What is a Growing Degree Day?
"Growing degree days (GDD) is a weather-based indicator for assessing crop development. It is a calculation used by crop producers that is a measure of heat accumulation used to predict plant and pest development rates such as the date that a crop reaches maturity."
"Growing degrees (GDs) is defined as the mean daily temperature (average of daily maximum and minimum temperatures) above a certain threshold base temperature accumulated on a daily basis over a period of time. Negative values are treated as zeros and ignored. The base temperature varies among crops and the value is derived from the growth habits of each specific crop. The base temperature is that temperature below which plant growth is zero."
GDD = [(Tmax + Tmin) / 2.] - Tbase
Select a station from the drop-down menu at the top. The graphic will automatically update with that station's GDD data, for the beginning of the year to the current date, using a default base temperature value of 50°F.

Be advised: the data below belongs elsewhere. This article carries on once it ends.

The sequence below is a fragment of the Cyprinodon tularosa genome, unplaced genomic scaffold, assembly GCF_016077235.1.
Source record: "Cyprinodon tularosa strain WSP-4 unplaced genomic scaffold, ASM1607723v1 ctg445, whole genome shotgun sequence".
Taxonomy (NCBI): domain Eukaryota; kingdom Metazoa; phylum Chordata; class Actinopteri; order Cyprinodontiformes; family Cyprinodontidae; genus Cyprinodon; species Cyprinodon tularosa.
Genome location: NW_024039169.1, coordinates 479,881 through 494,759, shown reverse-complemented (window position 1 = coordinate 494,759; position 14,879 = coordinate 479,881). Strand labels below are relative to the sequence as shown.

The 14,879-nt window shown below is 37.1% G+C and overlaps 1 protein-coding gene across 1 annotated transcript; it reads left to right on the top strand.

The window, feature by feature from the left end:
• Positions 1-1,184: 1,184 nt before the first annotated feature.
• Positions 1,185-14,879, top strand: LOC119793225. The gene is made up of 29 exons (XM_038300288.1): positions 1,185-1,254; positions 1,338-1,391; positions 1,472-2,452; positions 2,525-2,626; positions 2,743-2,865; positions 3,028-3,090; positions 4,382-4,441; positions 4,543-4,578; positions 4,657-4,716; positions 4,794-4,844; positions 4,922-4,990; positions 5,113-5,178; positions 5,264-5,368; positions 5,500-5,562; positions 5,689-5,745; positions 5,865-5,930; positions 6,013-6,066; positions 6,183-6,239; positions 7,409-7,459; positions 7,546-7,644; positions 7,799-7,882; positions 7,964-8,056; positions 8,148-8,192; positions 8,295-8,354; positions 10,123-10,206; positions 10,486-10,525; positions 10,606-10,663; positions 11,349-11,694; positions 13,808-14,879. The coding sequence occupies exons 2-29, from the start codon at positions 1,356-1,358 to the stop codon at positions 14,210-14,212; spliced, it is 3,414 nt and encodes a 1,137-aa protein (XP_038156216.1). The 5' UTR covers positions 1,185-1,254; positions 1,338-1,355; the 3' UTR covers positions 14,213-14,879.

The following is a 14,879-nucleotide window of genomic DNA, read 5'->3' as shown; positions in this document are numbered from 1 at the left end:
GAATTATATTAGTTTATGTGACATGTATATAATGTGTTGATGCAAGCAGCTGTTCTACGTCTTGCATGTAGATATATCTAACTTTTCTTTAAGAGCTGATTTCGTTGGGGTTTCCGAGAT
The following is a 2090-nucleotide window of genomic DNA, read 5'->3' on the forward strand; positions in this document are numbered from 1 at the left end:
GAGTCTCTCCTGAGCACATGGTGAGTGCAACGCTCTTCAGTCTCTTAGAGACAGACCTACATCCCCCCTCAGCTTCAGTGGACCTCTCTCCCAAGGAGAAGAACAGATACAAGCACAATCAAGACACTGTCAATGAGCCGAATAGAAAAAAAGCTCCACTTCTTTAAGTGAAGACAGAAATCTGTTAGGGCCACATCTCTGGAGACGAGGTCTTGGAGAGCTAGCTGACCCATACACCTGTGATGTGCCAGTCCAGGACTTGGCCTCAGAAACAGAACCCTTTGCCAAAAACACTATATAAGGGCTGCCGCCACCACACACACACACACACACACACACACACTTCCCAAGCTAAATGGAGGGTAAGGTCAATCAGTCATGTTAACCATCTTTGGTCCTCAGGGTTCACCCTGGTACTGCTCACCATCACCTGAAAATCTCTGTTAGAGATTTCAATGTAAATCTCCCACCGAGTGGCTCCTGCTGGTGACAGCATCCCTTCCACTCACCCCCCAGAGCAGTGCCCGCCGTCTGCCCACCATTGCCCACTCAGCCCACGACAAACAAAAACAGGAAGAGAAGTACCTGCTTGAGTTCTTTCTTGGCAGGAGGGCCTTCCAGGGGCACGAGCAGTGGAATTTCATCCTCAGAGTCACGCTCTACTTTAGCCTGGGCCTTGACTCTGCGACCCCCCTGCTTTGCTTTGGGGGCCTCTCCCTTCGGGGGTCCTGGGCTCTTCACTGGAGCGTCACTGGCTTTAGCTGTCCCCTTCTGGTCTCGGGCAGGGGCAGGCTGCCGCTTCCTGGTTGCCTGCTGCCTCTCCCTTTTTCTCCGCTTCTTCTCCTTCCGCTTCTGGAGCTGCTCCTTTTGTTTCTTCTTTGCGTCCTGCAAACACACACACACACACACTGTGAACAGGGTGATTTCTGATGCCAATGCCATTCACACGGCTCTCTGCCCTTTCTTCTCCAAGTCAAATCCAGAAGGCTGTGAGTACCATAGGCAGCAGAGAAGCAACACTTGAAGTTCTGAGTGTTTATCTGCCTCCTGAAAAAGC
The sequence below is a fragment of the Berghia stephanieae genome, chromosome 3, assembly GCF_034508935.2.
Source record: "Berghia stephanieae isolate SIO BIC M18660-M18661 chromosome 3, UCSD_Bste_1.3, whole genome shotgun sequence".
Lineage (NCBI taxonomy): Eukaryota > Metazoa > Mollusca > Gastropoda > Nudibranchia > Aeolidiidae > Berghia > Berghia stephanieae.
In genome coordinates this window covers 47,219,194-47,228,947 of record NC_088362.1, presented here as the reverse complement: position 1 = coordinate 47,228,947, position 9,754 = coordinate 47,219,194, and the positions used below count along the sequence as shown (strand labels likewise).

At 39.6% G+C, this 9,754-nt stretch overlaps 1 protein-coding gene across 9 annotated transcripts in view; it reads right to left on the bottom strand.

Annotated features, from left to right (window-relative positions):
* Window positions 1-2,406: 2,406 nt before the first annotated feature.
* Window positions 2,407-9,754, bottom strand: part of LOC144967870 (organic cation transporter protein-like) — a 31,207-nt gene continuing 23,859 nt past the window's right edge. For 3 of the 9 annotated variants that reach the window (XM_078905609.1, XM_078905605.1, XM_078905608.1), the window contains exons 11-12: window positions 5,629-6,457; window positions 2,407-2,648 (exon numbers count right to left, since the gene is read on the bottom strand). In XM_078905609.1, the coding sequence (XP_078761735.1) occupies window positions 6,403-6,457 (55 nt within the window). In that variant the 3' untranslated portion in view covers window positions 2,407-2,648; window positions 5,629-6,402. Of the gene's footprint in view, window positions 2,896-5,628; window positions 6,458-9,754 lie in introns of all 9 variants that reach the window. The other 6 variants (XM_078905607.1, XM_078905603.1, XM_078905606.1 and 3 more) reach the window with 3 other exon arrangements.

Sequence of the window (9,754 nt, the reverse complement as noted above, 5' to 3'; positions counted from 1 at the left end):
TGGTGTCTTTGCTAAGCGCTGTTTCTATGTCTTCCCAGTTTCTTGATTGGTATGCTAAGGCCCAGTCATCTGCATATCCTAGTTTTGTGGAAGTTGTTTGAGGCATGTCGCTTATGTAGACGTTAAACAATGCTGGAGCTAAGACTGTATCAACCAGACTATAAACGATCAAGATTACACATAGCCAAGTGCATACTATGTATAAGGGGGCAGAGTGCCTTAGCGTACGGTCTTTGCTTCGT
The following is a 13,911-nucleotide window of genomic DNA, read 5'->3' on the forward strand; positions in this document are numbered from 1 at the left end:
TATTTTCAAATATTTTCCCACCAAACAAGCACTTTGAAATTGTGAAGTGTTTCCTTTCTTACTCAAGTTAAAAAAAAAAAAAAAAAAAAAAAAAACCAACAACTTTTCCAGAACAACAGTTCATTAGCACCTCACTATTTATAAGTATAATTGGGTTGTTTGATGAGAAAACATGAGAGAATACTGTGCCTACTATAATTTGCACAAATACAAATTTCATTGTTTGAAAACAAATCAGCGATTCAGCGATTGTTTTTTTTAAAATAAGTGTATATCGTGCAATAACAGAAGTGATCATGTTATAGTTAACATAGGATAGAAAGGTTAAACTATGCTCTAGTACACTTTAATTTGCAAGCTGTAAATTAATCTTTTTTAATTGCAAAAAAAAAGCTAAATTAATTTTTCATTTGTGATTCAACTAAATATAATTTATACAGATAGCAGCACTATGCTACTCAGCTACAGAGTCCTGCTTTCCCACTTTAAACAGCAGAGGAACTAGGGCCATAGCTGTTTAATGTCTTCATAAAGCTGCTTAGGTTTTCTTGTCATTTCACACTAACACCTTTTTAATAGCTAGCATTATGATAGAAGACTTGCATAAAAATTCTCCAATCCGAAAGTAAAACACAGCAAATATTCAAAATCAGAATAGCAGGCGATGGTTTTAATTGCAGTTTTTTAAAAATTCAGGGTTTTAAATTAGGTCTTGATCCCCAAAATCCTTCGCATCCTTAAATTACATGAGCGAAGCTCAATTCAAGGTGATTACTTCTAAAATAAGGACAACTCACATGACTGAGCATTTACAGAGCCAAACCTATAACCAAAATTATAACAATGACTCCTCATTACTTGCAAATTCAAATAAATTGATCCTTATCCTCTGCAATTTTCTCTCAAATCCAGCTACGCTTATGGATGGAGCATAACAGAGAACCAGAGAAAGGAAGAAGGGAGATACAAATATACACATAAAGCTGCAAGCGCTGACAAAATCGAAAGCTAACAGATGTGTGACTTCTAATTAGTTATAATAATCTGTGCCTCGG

The list of stations included are long-term, high quality, National Weather Service COOP stations with at least 50 years of data.
Graphics are generated by Highcharts.com.
Click and drag mouse across graphing area to zoom in on specific dates.
Menu at top right of graphic gives options to save graphic as an image.
Advanced Menu Options
Select your own start date and end date, with the option to view previous years. Accumulating values will begin at zero on the start date, even if the growing season started prior to your start date.
You can also select a different base temperature. From the Midwestern Regional Climate Center, some common base temperatures are: